View Full Version : Ahmadinejad Opponents Win Elections

12-21-2006, 02:16 PM

Ahmadinejad Opponents Win Elections
By Ali Akbar Dareini
The Associated Press

Thursday 21 December 2006

Opponents of Iran's ultra-conservative president won nationwide elections for local councils, final results confirmed Thursday, an embarrassing outcome for the hardline leader that could force him to change his anti-Western tone and focus more on problems at home.

Moderate conservatives critical of President Mahmoud Ahmadinejad won a majority of seats in last week's elections, followed by reformists who were suppressed by hard-liners two years ago. Analysts said the president's allies won less than 20 percent of local council seats across the country.

The vote was widely seen as a sign of public discontent with Ahmadinejad's stances, which have fueled fights with the West and led Iran closer to U.N. sanctions.

Ahmadinejad's anti-Israel rhetoric and staunch stand on Iran's nuclear program are believed to have divided the conservatives who voted him into power. Some conservatives feel Ahmadinejad has spent too much time confronting the West and failed to deal with Iran's struggling economy.

Final results of Friday's local elections announced by the Interior Ministry show moderate conservatives opposed to Ahmadinejad have won a majority of the seats.

The voting also represented a partial comeback for reformists - who favor closer ties with the West and further loosening of social and political restrictions under the Islamic government.

In Tehran, the capital, candidates supporting Mayor Mohammed Bagher Qalibaf, a moderate conservative, won seven of the 15 council seats. Reformists won four, while Ahmadinejad's allies won three. The last seat went to an Olympic wrestling champion who is considered an independent.

The election does not directly effect Ahmadinejad's administration and is not expected to bring immediate policy changes. The local councils handle community matters in cities and town across the country.

But it represented the first time the public has weighed in on Ahmadinejad's stormy presidency since he took office in June 2005. The results are expected to pressure him to change his populist anti-Western tone and focus more on Iran's high unemployment and economic problems at home.

Leading reformist Saeed Shariati said the results of the election was a "big no" to Ahmadinejad and his allies.

"People's vote means they don't support Ahmadinejad's policies and want change," Shariati, a leader of the Islamic Iran Participation Front, Iran's largest reformist party told The Associated Press on Thursday.

Similar anti-Ahmadinejad sentiment was visible in the final results of a parallel election held to select members of the Assembly of Experts, a conservative body of 86 senior clerics that monitors Iran's supreme leader and chooses his successor.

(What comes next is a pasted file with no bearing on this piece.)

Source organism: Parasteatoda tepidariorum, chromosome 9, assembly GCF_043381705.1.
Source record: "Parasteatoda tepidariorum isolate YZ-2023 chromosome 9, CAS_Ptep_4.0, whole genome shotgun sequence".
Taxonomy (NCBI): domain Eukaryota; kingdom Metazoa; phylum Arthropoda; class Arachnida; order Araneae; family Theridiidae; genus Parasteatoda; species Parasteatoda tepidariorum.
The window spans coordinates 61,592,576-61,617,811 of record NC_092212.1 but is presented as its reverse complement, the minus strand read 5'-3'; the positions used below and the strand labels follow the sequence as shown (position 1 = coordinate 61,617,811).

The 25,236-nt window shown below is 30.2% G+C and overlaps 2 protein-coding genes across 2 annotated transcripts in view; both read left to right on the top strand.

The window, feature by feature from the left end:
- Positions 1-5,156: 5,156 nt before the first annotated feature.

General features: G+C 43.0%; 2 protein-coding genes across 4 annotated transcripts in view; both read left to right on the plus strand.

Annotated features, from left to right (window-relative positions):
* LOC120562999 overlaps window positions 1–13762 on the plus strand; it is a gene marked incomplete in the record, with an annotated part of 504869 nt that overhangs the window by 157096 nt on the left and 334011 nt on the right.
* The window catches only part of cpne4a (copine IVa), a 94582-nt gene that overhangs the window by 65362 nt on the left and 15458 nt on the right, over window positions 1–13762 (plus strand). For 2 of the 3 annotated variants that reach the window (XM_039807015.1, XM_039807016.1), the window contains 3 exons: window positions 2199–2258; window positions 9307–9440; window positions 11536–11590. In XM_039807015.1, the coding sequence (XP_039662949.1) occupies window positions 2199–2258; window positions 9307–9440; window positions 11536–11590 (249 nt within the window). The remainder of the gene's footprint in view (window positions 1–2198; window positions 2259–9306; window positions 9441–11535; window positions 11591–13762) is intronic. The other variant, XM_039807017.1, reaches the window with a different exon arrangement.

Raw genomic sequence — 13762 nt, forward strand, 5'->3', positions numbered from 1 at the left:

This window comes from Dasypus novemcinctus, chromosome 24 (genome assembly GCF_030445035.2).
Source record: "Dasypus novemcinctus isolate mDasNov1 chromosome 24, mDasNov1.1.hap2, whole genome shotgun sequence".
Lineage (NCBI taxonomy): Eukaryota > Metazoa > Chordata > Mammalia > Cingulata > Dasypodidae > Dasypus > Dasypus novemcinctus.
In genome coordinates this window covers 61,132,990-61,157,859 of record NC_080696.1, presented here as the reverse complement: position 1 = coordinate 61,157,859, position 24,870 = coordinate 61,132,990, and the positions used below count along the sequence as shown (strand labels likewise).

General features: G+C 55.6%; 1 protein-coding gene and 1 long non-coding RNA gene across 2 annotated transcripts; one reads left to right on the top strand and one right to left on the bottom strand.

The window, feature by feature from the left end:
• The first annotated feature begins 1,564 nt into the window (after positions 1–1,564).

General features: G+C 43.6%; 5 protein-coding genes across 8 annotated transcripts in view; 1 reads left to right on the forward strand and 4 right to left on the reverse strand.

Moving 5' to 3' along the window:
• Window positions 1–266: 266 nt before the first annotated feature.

A big boost for moderates within the ruling Islamic establishment was visible in the big number of votes for former President Hashemi Rafsanjani, who lost to Ahmadinejad in the 2005 presidential election runoff.

Rafsanjani, who supports dialogue with the United States, received the most votes of any Tehran candidate to win re-election to the assembly. Also re-elected was Hasan Rowhani, Iran's former top nuclear negotiator whom Ahmadinejad repeatedly accused of making too many concessions to the Europeans.

Iran started having council elections after a reform introduced in 1999 by then President Mohammed Khatami.

More than 233,000 candidates ran for more than 113,000 council seats in cities, towns and villages across the vast nation on Friday. All municipal council candidates, including some 5,000 women, were vetted by parliamentary committees dominated by hard-liners. The committees disqualified about 10,000 nominees, reports said.

12-21-2006, 07:25 PM
This is a dupe, but I'll let it go since I was just watching that retard on CNN's Headlice News tossing softballs to former Israeli Pres., and extremist Likunt member, Ben Netanyahu so uncritically --he was practically sucking his Dick...

"Sucking Dick for the Bushleaggue Administration!"

12-22-2006, 11:59 AM
Good for Iran.

Fuck that fucking loser on CNN.

He is nothing but a worthless NeoCon shitbag.

12-22-2006, 12:35 PM
So now what excuse do the Likud Zionfascists have for bombing the shit out of Iran? I'm sure they'll make something up.

Sgt Schultz
12-22-2006, 01:36 PM
Iran: Youth Leader Discusses Recent Local Elections

December 22, 2006 (RFE/RL) -- The recent municipal elections in Tehran were a rejection of hard-line President Mahmud Ahmadinejad, says student activist Mohammad Hashemi. Hashemi -- a leader of Daftare Tahkim Vahdat, Iran's largest reformist student organization -- spoke recently by phone from Tehran with RFE/RL correspondent Golnaz Esfandiari.

RFE/RL: Some observers have said the elections showed that the people are rejecting "extremism "and that they are still in favor of reform. What do you think the message of the December 15 elections was?